Miley Cyrus and the women writers of "The Tonight Show" penned real-time thank you letters to guest Hillary Clinton, and for six minutes, we all got to live vicariously.
If you're a woman who loves Hillary Clinton, it's pretty easy to feel erased.
We are treated to endless deep dives of the Trump voter: who are they, who wronged them, what is the specific nature of the anxiety that led them to vote for an ignorant embarrassment of a bigot.
If you supported Bernie Sanders in the primary, it was easy to find breathless articles extolling your existence: your youth, your optimism, the issues that drove you to be so passionate.
For Hillary Clinton voters, there was none of that. We were told over and over that we did not actually love our candidate. We chose her out of dispassionate pragmatism, or some commitment to incremental politics. We would have preferred someone less flawed, obviously, but she was what we had. We were "voting with our vaginas."
But stubbornly, we continued to love her. We built secret communities on and off line where we could quietly praise her without interference.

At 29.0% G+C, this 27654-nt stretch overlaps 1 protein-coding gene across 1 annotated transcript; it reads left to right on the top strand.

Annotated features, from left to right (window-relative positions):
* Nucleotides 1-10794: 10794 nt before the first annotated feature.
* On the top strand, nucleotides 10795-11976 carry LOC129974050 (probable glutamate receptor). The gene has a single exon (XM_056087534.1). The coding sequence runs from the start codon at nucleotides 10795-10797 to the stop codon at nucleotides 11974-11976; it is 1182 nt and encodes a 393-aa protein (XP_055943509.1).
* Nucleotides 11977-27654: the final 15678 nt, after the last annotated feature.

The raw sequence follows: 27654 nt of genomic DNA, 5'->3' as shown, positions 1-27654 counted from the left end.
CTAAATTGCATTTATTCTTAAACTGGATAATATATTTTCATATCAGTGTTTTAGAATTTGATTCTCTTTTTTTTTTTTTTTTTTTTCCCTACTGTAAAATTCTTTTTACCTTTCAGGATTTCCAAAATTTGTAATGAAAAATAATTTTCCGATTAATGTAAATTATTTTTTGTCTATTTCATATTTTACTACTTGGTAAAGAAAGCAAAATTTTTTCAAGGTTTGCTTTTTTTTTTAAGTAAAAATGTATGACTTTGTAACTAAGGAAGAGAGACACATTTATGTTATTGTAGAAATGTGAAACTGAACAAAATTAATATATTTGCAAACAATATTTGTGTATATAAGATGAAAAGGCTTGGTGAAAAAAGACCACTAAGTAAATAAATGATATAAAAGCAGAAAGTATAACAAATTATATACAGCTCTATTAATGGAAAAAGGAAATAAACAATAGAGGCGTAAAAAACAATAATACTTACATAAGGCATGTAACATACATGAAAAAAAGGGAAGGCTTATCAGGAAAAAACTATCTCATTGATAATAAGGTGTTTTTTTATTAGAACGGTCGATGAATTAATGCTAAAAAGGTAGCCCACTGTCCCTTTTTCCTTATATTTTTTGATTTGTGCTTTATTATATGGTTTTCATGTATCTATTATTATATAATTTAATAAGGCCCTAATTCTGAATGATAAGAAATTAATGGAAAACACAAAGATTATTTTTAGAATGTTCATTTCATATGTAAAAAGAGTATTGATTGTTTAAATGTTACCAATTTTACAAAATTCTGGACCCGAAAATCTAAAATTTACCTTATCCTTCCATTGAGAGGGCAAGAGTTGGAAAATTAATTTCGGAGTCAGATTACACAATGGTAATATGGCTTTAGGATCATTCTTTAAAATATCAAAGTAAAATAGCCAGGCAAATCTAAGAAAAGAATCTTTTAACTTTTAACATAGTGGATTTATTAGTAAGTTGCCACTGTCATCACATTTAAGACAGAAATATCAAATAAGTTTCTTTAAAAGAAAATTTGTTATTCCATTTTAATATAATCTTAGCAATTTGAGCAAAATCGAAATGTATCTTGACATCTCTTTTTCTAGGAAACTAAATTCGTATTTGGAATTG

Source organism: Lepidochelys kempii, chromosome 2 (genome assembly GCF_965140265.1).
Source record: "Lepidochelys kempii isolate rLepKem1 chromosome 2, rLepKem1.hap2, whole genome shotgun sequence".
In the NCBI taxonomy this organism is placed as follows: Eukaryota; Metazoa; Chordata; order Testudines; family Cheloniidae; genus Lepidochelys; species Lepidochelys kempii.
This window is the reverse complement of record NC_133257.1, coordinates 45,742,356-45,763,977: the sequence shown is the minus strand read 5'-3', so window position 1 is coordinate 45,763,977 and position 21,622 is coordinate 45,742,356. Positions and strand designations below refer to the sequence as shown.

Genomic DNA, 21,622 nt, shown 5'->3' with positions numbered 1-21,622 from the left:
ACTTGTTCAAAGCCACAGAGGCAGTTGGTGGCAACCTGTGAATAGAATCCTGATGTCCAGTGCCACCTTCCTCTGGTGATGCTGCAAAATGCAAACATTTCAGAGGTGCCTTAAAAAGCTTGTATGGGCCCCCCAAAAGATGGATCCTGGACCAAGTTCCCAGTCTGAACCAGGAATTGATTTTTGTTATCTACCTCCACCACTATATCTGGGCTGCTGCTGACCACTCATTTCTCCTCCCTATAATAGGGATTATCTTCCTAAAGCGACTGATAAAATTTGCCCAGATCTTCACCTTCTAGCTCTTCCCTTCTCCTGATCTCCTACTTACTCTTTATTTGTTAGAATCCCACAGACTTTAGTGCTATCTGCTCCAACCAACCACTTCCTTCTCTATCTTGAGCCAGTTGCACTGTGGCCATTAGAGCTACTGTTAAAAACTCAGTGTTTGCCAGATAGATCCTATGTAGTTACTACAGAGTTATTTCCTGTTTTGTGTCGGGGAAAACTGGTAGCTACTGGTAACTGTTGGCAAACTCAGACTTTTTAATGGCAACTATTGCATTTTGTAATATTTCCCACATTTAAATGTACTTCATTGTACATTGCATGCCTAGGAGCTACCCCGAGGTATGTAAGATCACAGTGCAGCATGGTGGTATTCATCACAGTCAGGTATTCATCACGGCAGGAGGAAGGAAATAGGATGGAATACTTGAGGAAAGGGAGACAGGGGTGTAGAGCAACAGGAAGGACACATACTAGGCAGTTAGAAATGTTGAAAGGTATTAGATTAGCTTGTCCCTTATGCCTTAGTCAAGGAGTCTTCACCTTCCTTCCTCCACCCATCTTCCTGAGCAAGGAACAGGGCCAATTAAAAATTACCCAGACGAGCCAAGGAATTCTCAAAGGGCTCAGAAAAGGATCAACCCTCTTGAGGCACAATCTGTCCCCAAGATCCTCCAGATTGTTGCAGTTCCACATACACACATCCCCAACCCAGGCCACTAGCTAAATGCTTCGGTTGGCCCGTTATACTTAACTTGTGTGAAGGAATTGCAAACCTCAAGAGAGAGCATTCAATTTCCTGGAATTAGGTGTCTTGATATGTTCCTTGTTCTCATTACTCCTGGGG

On Election Day, we delivered the biggest gender gap in history for her.
After she lost, we got louder.
We take up more space.
Moments like the one that happened on "The Tonight Show" with Jimmy Fallon (not exactly a venue I turn to for a sympathetic political ear) are frequent now. The women writers each came on, one at a time — and I had no idea Fallon had so many women writers! Good for him! — and penned Hillary a thank-you note, while she sat across from them.
The segment ended with Miley Cyrus coming out and beginning to cry before she hit the Hillary in "Dear Hillary."
CYRUS: Thank you, Hillary, for being a constant beacon of strength, hope, and determination for me and millions of other young women. You've been a role model and an inspiration, and a voice of reason in uncertain times. I could go on and on, but I'd like to get right to the point. Can I give you a hug?
Hillary's answer? "Yes. Yes, yes, yes, yes."
I live for these moments. Where women — and little girls, who haven't been told that they aren't supposed to love Hillary Clinton — get to meet her. Their joy is impossible to deny.
I tear up every time I see myself reflected in these women politely losing it just by being around her. It's a wonderful catharsis to watch one of our own deliver the message right to her. "Thank you, Hillary" — the thing we all want to say.